# Seminar

## Rocky Mountain Algebraic Combinatorics Seminar

### On Finding Obstructions for Consecutive-Ones matrices and Interval Graphs

Ross McConnell

The intersection graph of a collection of sets has one vertex for each set in the collection, and an edge between two vertices if the sets intersect. A graph is an interval graph if it is the intersection graph of a set of intervals on a line. A characterization of interval graphs was given by Lekkerkerker and Boland in 1962, in terms of the set of minimal forbidden induced subgraphs for the class. A linear-time algorithm for recognizing whether a graph is an interval graph was given in 1976 by Booth and Lueker. We give the first efficient algorithm for finding one of Lekkerkerker and Boland's forbidden subgraphs when a graph is not an interval graph. Our algorithm runs in time linear in the size of the graph. A binary matrix has the consecutive-ones property if there exists an ordering of its columns, such that, in every row, the 1's form a consecutive block. A linear-time algorithm to determine whether a binary matrix has this property was a key step in Booth and Lueker's algorithm. The talk is based on joint work with Nathan Lindzey.

### Classifying Semifields via Semilattices

Anton Betten

A semifield is almost a field, except possibly for the axiom of associativity of multiplication (thus, the multiplicative structure is what is known as a loop). The classification of finite fields has been achieved by the second half of the 19-th century, and is now part of any serious algebra course, even at the undergraduate level. On the other hand, no comparable result is known for finite semifields. In fact, the situation is much more complex, with many known constructions and even more known examples that are presently sporadic (meaning there is no general construction that would explain the presence of the example). We discuss an approach to the classification of finite semifields by computer. We look at groups acting on semilattices and reformulate the problem of classifying semifields in this setting. Of course, this talk would not be complete without mentioning the recent computational results by Rúa and his collaborators. Parallel computing on a very large scale has been used to classify semifields for orders that are small but not too small to ignore.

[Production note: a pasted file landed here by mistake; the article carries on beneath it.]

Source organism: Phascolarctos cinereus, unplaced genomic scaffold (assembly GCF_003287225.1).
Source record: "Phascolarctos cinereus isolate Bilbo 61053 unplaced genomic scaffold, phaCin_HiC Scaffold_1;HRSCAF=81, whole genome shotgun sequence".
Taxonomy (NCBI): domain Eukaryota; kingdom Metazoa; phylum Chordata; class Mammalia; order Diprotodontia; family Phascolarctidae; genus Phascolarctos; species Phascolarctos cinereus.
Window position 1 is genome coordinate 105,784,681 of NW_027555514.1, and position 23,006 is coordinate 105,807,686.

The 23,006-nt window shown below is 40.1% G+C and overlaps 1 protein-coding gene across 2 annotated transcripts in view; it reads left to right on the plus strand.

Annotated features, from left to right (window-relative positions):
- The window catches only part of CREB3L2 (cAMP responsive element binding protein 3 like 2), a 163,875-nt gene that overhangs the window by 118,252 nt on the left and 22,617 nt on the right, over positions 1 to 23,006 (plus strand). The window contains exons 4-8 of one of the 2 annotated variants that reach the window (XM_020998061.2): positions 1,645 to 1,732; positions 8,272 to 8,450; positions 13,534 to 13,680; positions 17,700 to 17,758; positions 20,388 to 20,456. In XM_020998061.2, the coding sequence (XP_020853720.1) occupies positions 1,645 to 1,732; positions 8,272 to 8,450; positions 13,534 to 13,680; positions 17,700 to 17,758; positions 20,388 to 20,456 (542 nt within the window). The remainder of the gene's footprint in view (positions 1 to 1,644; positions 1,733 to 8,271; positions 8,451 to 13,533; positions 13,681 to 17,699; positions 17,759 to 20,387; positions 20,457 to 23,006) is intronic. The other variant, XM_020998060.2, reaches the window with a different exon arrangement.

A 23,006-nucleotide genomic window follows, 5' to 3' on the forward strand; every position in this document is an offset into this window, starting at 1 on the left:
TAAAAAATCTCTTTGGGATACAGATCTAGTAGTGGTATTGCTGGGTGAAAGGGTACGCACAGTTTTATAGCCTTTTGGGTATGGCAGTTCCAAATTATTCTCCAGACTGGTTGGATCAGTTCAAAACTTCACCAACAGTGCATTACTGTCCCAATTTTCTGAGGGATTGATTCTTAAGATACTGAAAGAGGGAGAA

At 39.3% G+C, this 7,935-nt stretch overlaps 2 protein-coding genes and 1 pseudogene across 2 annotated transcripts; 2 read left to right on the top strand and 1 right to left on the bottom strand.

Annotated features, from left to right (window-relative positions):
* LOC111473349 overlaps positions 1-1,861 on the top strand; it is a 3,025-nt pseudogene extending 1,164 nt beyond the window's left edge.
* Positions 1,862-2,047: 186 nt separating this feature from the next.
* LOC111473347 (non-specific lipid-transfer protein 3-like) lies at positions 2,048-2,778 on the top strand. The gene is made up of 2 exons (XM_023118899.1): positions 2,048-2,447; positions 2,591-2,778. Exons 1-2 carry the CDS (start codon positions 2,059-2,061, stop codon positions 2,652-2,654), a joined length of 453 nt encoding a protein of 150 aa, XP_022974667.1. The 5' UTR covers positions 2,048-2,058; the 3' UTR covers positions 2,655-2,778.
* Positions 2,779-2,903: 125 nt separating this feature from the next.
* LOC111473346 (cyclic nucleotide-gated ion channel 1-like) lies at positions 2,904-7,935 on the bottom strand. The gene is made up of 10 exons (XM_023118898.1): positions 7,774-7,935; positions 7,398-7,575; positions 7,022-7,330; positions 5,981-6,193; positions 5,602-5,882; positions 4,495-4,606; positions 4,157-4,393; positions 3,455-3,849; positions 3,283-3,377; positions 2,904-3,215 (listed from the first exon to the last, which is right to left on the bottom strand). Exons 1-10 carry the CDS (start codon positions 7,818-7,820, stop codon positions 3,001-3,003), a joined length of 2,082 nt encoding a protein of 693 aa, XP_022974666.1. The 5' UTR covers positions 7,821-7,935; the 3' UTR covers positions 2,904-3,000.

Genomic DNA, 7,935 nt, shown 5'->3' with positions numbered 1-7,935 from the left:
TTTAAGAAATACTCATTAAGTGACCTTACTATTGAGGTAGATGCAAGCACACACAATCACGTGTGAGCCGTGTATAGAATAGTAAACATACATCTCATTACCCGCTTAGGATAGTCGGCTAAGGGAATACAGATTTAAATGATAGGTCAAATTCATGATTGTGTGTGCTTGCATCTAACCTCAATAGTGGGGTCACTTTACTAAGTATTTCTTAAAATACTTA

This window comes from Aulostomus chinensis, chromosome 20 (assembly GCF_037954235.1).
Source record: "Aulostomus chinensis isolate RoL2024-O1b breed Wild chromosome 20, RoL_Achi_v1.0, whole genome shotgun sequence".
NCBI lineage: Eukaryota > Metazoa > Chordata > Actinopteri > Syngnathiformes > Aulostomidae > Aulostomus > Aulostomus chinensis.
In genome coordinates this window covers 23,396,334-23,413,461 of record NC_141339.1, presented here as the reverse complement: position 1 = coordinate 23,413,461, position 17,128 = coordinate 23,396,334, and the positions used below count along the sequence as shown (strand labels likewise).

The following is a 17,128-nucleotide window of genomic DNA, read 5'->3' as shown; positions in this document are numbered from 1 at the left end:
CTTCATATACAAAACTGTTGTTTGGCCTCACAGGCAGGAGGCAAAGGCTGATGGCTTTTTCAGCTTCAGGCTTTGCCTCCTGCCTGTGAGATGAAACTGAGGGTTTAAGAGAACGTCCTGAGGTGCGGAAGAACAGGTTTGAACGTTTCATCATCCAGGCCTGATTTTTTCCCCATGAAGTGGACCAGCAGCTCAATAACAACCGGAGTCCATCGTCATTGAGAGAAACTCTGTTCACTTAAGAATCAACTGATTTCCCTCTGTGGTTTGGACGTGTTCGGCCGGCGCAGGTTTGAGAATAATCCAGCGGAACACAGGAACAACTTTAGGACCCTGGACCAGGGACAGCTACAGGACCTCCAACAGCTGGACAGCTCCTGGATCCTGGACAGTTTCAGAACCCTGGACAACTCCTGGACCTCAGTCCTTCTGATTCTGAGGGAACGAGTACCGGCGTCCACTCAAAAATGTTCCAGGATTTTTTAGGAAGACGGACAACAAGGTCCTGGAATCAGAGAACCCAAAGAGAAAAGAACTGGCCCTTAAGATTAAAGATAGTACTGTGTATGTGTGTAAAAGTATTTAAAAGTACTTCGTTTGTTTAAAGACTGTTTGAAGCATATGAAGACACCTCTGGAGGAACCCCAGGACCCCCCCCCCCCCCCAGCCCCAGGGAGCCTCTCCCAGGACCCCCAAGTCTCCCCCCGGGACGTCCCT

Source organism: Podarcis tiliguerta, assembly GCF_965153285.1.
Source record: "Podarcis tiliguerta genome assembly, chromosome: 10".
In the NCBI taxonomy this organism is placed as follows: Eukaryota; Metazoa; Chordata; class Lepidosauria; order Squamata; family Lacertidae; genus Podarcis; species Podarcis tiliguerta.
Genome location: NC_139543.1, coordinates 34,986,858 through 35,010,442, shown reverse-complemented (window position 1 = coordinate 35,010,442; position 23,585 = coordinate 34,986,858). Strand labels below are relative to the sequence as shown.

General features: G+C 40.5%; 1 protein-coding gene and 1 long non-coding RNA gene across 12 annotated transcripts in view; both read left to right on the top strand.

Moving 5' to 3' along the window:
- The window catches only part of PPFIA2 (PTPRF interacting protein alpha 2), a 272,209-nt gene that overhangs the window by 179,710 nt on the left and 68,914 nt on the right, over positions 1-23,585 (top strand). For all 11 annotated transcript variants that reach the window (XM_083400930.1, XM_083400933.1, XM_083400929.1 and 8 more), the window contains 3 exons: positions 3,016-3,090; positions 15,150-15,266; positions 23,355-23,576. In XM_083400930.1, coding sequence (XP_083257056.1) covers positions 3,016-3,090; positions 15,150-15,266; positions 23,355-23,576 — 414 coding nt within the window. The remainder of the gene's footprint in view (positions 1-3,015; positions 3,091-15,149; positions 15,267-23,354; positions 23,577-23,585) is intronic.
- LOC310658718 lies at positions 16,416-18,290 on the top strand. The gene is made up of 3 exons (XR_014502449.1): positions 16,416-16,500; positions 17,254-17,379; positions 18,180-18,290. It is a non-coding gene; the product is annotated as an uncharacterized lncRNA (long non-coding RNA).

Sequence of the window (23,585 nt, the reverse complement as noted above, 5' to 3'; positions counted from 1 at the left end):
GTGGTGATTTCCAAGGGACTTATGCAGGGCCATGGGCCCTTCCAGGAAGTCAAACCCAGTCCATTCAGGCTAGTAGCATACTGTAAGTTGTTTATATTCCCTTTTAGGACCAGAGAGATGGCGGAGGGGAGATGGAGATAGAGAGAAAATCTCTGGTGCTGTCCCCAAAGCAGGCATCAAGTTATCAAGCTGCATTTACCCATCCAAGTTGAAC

Weber 223
4–6 pm
Friday, February 21, 2014
(Refreshments in Weber 117, 3:30–4 pm)

This is a joint Denver U / UC Boulder / UC Denver / U of Wyoming / CSU seminar that meets biweekly. Anyone interested is welcome to join us at a local restaurant for dinner after the talks.